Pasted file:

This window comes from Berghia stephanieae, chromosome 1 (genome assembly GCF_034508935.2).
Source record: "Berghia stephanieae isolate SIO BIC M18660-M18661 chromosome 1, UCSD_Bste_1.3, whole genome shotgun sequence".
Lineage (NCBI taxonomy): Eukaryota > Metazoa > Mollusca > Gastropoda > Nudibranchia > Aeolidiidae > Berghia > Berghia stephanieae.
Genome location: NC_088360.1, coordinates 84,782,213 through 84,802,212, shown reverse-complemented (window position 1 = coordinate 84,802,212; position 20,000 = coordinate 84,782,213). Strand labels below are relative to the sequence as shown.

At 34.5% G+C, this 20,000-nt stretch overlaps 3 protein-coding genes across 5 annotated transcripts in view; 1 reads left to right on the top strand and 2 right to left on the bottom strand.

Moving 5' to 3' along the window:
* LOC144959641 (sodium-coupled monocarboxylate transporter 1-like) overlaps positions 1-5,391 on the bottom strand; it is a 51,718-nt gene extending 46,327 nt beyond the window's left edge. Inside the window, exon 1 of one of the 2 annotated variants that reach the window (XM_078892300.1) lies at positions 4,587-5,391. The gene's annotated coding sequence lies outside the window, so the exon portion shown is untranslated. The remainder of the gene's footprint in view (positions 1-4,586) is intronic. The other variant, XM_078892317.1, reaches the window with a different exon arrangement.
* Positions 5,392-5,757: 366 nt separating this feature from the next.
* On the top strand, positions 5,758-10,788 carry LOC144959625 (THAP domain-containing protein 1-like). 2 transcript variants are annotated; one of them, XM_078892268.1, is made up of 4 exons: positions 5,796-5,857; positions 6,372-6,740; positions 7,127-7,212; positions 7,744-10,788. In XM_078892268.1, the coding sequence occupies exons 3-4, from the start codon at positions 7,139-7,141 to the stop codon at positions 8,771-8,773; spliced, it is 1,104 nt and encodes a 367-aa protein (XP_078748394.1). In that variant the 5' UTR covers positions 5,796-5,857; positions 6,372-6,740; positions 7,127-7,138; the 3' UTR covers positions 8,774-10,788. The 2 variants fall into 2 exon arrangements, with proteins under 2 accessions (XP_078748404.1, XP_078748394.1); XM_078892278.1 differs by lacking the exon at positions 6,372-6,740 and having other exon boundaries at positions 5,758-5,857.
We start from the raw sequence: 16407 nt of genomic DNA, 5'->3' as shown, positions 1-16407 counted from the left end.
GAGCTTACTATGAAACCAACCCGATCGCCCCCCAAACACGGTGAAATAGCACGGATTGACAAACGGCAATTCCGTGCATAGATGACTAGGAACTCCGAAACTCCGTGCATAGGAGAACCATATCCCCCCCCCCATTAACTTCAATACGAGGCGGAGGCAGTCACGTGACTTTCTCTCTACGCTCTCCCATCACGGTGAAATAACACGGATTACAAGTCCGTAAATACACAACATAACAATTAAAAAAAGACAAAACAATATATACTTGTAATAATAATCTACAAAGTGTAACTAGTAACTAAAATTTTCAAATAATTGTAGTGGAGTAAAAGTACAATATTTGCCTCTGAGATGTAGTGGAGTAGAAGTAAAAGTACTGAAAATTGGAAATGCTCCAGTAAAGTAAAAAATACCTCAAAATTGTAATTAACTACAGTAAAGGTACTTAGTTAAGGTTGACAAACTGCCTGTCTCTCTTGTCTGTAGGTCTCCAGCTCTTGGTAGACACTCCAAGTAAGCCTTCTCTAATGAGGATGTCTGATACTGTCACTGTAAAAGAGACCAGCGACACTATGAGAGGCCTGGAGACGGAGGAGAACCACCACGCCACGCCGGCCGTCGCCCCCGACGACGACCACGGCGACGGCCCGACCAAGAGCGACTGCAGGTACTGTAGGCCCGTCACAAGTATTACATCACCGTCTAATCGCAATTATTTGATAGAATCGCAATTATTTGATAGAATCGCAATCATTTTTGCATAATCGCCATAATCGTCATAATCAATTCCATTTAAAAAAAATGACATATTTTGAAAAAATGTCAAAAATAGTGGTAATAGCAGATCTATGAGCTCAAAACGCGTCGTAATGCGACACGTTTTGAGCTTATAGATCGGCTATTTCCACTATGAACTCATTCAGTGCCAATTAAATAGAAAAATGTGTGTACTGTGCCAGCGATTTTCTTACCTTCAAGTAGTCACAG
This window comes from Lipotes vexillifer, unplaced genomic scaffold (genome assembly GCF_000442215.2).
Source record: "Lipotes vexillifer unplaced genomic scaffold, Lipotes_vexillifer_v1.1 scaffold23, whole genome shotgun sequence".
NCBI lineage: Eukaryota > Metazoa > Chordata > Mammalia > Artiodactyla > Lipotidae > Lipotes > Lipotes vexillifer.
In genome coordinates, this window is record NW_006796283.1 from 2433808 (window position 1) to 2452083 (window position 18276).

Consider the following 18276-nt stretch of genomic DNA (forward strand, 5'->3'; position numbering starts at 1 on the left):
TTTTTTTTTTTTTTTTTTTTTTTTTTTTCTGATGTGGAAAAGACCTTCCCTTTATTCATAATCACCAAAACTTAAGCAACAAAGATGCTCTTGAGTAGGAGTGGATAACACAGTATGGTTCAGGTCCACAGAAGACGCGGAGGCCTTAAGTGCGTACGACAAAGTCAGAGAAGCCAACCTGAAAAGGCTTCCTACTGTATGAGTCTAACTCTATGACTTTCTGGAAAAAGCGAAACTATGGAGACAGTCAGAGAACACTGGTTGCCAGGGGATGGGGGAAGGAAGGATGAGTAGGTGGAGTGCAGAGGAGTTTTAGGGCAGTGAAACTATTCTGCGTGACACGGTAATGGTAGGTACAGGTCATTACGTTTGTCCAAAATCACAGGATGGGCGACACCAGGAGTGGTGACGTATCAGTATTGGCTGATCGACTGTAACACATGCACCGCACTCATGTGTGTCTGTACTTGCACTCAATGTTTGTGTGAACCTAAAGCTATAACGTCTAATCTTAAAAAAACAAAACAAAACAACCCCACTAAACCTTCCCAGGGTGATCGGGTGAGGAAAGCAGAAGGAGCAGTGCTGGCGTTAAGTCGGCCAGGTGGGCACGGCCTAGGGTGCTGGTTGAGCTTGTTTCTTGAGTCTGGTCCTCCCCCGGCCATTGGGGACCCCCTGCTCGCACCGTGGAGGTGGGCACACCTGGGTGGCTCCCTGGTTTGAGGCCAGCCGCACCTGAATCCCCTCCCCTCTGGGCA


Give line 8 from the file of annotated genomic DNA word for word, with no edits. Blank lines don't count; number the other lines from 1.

* Positions 5,392-5,757: 366 nt separating this feature from the next.